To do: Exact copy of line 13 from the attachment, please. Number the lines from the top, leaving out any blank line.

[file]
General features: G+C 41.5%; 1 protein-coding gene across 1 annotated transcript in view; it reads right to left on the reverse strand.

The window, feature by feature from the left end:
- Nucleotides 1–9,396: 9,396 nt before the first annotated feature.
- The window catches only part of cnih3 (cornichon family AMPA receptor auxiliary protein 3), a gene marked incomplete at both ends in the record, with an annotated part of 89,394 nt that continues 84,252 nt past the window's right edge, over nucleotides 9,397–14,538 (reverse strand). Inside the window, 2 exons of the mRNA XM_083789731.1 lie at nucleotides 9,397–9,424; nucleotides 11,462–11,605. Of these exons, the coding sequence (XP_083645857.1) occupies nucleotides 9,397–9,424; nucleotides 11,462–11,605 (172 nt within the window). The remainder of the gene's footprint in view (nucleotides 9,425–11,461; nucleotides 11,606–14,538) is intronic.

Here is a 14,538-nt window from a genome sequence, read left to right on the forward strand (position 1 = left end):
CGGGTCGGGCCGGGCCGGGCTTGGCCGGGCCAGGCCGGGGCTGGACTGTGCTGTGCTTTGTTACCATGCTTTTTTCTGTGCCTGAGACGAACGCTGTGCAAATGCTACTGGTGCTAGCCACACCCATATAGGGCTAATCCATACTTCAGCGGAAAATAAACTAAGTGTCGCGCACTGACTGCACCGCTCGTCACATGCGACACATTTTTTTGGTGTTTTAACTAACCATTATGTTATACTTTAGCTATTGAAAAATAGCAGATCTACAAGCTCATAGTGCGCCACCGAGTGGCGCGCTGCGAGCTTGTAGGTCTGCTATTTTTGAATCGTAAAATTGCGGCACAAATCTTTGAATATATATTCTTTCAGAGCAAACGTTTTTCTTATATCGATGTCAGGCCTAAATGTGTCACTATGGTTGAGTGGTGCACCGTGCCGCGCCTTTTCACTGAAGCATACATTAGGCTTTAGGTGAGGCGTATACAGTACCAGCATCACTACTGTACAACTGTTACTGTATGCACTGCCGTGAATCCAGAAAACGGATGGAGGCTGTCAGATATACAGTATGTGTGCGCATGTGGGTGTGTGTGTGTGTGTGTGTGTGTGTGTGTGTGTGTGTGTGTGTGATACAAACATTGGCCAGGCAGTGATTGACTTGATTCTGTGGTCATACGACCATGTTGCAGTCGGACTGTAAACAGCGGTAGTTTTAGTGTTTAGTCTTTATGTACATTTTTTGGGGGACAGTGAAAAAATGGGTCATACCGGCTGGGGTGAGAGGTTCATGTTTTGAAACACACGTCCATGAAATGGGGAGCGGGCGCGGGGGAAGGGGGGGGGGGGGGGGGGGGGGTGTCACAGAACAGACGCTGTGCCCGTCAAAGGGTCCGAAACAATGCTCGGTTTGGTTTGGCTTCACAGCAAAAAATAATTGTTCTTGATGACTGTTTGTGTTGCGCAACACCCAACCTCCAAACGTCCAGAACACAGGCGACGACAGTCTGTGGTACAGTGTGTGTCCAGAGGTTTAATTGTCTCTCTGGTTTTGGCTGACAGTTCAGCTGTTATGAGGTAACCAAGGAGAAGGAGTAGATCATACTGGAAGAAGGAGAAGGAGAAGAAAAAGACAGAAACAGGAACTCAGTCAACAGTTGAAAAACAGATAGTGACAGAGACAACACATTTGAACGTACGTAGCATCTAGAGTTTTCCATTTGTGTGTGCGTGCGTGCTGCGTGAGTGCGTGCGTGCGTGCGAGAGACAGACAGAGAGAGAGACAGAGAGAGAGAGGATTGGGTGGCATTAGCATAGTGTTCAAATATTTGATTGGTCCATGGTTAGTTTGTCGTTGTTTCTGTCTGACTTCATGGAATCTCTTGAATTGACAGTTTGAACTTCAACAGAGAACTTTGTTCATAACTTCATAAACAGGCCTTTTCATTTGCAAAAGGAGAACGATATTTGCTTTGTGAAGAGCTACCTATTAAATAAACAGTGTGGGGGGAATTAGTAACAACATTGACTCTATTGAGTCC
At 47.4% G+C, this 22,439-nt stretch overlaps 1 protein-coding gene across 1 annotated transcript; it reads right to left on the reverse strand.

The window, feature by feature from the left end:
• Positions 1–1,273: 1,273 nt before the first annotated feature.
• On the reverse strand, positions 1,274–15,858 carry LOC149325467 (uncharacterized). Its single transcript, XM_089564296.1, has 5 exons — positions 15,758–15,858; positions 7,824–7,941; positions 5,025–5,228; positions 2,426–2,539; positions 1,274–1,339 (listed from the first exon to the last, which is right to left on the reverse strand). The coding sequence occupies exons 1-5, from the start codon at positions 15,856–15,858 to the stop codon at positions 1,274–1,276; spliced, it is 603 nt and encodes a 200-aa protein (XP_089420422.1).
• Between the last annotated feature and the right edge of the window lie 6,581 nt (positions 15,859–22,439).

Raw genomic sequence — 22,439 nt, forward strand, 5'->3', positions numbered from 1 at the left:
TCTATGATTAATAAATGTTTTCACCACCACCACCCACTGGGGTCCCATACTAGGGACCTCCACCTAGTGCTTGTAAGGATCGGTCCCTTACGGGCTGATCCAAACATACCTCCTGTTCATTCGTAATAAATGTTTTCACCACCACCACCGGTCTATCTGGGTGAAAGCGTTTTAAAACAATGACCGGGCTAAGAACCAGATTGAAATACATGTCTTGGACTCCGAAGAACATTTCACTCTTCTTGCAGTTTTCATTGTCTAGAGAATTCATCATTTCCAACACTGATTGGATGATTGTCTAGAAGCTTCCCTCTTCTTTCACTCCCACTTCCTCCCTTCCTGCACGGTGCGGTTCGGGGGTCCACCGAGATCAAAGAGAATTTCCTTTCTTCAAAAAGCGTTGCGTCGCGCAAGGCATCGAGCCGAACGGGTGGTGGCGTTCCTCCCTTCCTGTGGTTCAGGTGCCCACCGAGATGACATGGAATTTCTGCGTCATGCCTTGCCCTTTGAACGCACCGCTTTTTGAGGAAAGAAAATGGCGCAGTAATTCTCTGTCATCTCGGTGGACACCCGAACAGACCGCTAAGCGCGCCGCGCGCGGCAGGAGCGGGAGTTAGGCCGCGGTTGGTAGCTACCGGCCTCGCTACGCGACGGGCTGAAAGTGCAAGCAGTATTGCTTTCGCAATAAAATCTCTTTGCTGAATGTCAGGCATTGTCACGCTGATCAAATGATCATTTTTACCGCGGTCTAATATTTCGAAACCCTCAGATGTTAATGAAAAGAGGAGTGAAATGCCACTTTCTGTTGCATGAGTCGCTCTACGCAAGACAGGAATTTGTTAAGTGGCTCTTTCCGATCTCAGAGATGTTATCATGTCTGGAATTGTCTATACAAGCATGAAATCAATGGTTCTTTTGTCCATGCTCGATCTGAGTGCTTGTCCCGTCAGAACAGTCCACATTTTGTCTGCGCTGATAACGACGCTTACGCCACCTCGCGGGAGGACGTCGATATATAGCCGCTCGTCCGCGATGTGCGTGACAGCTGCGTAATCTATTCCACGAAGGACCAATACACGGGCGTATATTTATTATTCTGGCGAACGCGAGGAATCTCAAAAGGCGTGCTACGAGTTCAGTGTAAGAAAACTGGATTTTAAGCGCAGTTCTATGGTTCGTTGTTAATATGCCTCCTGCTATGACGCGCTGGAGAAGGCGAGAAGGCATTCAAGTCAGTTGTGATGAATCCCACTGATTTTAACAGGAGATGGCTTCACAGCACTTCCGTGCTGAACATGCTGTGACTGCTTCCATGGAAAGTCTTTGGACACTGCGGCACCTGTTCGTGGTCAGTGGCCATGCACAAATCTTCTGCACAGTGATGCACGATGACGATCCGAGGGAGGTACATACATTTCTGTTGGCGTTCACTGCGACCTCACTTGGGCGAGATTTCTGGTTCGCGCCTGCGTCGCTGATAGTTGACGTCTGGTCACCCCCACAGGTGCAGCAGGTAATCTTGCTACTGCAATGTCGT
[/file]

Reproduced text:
TCTATGATTAATAAATGTTTTCACCACCACCACCCACTGGGGTCCCATACTAGGGACCTCCACCTAGTGCTTGTAAGGATCGGTCCCTTACGGGCTGATCCAAACATACCTCCTGTTCATTCGTAATAAATGTTTTCACCACCACCACCGGTCTATCTGGGTGAAAGCGTTTTAAAACAATGACCGGGCTAAGAACCAGATTGAAATACATGTCTTGGACTCCGAAGAACATTTCACTCTTCTTGCAGTTTTCATTGTCTAGAGAATTCATCATTTCCAACACTGATTGGATGATTGTCTAGAAGCTTCCCTCTTCTTTCACTCCCACTTCCTCCCTTCCTGCACGGTGCGGTTCGGGGGTCCACCGAGATCAAAGAGAATTTCCTTTCTTCAAAAAGCGTTGCGTCGCGCAAGGCATCGAGCCGAACGGGTGGTGGCGTTCCTCCCTTCCTGTGGTTCAGGTGCCCACCGAGATGACATGGAATTTCTGCGTCATGCCTTGCCCTTTGAACGCACCGCTTTTTGAGGAAAGAAAATGGCGCAGTAATTCTCTGTCATCTCGGTGGACACCCGAACAGACCGCTAAGCGCGCCGCGCGCGGCAGGAGCGGGAGTTAGGCCGCGGTTGGTAGCTACCGGCCTCGCTACGCGACGGGCTGAAAGTGCAAGCAGTATTGCTTTCGCAATAAAATCTCTTTGCTGAATGTCAGGCATTGTCACGCTGATCAAATGATCATTTTTACCGCGGTCTAATATTTCGAAACCCTCAGATGTTAATGAAAAGAGGAGTGAAATGCCACTTTCTGTTGCATGAGTCGCTCTACGCAAGACAGGAATTTGTTAAGTGGCTCTTTCCGATCTCAGAGATGTTATCATGTCTGGAATTGTCTATACAAGCATGAAATCAATGGTTCTTTTGTCCATGCTCGATCTGAGTGCTTGTCCCGTCAGAACAGTCCACATTTTGTCTGCGCTGATAACGACGCTTACGCCACCTCGCGGGAGGACGTCGATATATAGCCGCTCGTCCGCGATGTGCGTGACAGCTGCGTAATCTATTCCACGAAGGACCAATACACGGGCGTATATTTATTATTCTGGCGAACGCGAGGAATCTCAAAAGGCGTGCTACGAGTTCAGTGTAAGAAAACTGGATTTTAAGCGCAGTTCTATGGTTCGTTGTTAATATGCCTCCTGCTATGACGCGCTGGAGAAGGCGAGAAGGCATTCAAGTCAGTTGTGATGAATCCCACTGATTTTAACAGGAGATGGCTTCACAGCACTTCCGTGCTGAACATGCTGTGACTGCTTCCATGGAAAGTCTTTGGACACTGCGGCACCTGTTCGTGGTCAGTGGCCATGCACAAATCTTCTGCACAGTGATGCACGATGACGATCCGAGGGAGGTACATACATTTCTGTTGGCGTTCACTGCGACCTCACTTGGGCGAGATTTCTGGTTCGCGCCTGCGTCGCTGATAGTTGACGTCTGGTCACCCCCACAGGTGCAGCAGGTAATCTTGCTACTGCAATGTCGT